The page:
Its trouble began after an individual posted instructions on a Web site showing how the company's sleek but seemingly indestructible Kryptonite bicycle lock with a Bic pen. The story gradually spread over the Internet as bloggers wrote about the fatal flaw and provided links to the Web site. Within five days, the bloggers' details were picked up by mainstream media outlets such as The New York Times.
Ingersoll-Rand could have limited the damage to its brand if it had used a service to track its reputation on the Web, says David Sifry, chief executive officer of Technorati, a blog tracking and search company based in San Francisco. Instead, the manufacturer was clueless for days that its Kryptonite locks were under digital assault and had to offer a lock exchange program that it estimated at the time would cost it $10 million.
The company has learned its lesson. "Since the Kryptonite situation, we have established a person in a communications role within the communications department who is responsible for monitoring major blogs out there with respect to Kryptonite," explains a company press official at its Montvale, N.J., headquarters. She adds that the company is also looking to find out more about how to.
Ingersoll-Rand isn't alone in seeking to understand the hidden power of so-called social media services such as social networks, wikis and blogs. Most tech and nontech companies alike are equally clueless to the long-term implications of this new tech sector. But they'll need to get smart quick.
"I honestly believe social media software will become an alternative to broadcast e-mail and an established slot in the IT infrastructure in the next five years," says Greg Lloyd, president and co-founder of Traction Software, a social networking software provider that is backed by the CIA's In-Q-Tel venture capital fund. "It will be ubiquitous. It will be the way you work."
Hypercompetitiveness across services and industrial landscapes worldwide is already compelling companies to embrace these new social media technologies, with Big Media companies such as Knight Ridder, leading the way. But how companies further afield employ these new tools will very much depend on how social media application developers and an exceedingly diverse customer base jointly develop new products and services over the next few years.
Start-up and at 'em
Right now the social media marketplace is dominated by a clutch of startups. San Mateo, Calif.-based Socialtext and San Francisco-based JotSpot, for example, are developing applications around wikis, which are online with lightweight content management features. Corporations such as Finnish mobile phone giant Nokia and Burbank, Calif.'s Walt Disney are now trying the startups' wikis to manage projects and for basic content management.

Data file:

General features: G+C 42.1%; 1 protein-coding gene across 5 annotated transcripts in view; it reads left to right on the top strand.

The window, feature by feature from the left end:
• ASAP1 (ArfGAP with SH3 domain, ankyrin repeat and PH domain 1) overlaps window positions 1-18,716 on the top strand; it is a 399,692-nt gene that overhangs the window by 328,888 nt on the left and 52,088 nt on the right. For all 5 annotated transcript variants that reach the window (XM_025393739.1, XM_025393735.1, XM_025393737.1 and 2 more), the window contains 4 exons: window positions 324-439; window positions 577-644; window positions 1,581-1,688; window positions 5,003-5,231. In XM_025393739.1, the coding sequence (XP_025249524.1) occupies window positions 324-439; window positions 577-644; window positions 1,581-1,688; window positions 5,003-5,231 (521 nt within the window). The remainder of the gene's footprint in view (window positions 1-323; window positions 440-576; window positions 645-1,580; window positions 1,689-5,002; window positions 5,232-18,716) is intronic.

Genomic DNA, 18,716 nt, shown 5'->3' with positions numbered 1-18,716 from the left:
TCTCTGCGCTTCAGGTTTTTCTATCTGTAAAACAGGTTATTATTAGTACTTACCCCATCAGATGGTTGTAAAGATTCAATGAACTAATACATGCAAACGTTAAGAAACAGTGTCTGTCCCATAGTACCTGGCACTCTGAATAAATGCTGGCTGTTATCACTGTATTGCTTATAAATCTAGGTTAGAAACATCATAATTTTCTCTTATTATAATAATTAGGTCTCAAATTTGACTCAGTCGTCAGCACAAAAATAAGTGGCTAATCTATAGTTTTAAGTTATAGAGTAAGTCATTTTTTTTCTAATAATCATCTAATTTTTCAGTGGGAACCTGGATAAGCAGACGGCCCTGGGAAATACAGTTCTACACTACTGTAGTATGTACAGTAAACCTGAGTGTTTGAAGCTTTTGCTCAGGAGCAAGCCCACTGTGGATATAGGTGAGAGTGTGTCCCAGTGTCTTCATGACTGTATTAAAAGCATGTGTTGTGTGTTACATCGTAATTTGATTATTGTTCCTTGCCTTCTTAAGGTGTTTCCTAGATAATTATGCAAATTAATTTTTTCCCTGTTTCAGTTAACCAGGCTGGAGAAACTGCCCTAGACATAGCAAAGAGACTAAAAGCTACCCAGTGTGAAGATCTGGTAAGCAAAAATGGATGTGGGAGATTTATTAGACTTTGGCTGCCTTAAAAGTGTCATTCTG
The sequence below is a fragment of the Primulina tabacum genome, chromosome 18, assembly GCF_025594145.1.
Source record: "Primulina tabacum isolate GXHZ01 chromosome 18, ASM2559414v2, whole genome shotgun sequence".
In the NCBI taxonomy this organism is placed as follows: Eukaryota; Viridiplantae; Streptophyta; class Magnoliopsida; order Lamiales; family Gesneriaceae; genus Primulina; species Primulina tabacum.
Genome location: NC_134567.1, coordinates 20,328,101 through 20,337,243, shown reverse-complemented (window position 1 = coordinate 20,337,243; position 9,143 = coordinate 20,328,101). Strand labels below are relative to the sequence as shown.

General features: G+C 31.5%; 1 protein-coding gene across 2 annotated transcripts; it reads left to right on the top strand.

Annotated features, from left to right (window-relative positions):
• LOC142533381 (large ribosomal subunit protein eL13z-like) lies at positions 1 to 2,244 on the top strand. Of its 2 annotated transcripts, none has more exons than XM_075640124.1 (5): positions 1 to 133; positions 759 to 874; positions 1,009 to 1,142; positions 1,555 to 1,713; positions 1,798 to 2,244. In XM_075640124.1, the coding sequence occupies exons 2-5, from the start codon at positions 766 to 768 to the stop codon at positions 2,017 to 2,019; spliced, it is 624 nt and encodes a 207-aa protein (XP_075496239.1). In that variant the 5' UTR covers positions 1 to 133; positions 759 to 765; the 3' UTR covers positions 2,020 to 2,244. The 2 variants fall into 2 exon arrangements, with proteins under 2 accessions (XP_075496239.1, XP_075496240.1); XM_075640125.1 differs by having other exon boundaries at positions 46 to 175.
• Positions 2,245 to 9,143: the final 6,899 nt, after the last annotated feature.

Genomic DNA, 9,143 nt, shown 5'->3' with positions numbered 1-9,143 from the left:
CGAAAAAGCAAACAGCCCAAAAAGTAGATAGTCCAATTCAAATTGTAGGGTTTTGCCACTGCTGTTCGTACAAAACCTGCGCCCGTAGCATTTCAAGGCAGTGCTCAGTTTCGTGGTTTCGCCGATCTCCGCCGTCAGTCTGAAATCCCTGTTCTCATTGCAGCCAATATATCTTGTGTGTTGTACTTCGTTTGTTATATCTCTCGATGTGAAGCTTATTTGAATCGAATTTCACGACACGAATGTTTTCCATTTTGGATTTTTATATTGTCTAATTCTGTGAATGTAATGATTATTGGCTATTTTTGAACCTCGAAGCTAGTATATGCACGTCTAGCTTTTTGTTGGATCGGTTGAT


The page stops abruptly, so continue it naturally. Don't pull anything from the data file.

Other startups, such as Providence, R.I.-based Traction Software and San Francisco-based Six Apart, are building applications around blogs, those explosively popular Web diaries presented in reverse chronological order that contain links to other Web pages and pictures. Companies in Silicon Valley as diverse as weighty Sun Microsystems and small public relations firm Eastwick Communications are using them for communicating with customers, self-publishing platforms, information sharing and creating internal company logs or bulletin boards.
Social networks--in which large groups of people with a common personal and professional interest are pooled to find connections and share knowledge with the people who need it most--are gaining even more traction on the back of new applications providers such as aQuantive and Cloudmark, both of Seattle. "I see a big opportunity
in harnessing community and the work of individuals to solve traditional problems of enterprise," says Martin Tobias, a venture partner at Seattle-based Ignition Partners, which has invested in Cloudmark.
Unwilling to be left behind, some large technology companies, such as mighty Microsoft and enterprise database provider EMC, are now incorporating some of these technologiesToday, most corporations still do little, if anything, with blogs, wikis and social networks, but that will change quickly over the next few years as more companies integrate these technologies into their daily routines. And if early signs are any indication, the evolution will lead to blogs replacing blast e-mails, wikis strengthening collaboration software and social networks taking conversations around the water cooler to a meta-level never envisioned by the most enthusiastic evangelist of the Internet boom. . But most of their rivals are still trying to figure out where these various social media tools fit into their technology product offerings. One reason for this delayed response to a now classic challenge by more nimble startups is that most corporate buyers of technology have themselves failed to come to grips with the threat or promise of social media services to their business strategies.
Those buyers and sellers of technology that embrace the power of social media services early in the life cycle of this new tech sector will no doubt gain a key competitive edge over rivals, provided they figure out how best to use the newfangled Web tools. Those decisions could well be the most important ones that the storied C-suite makes in the coming years.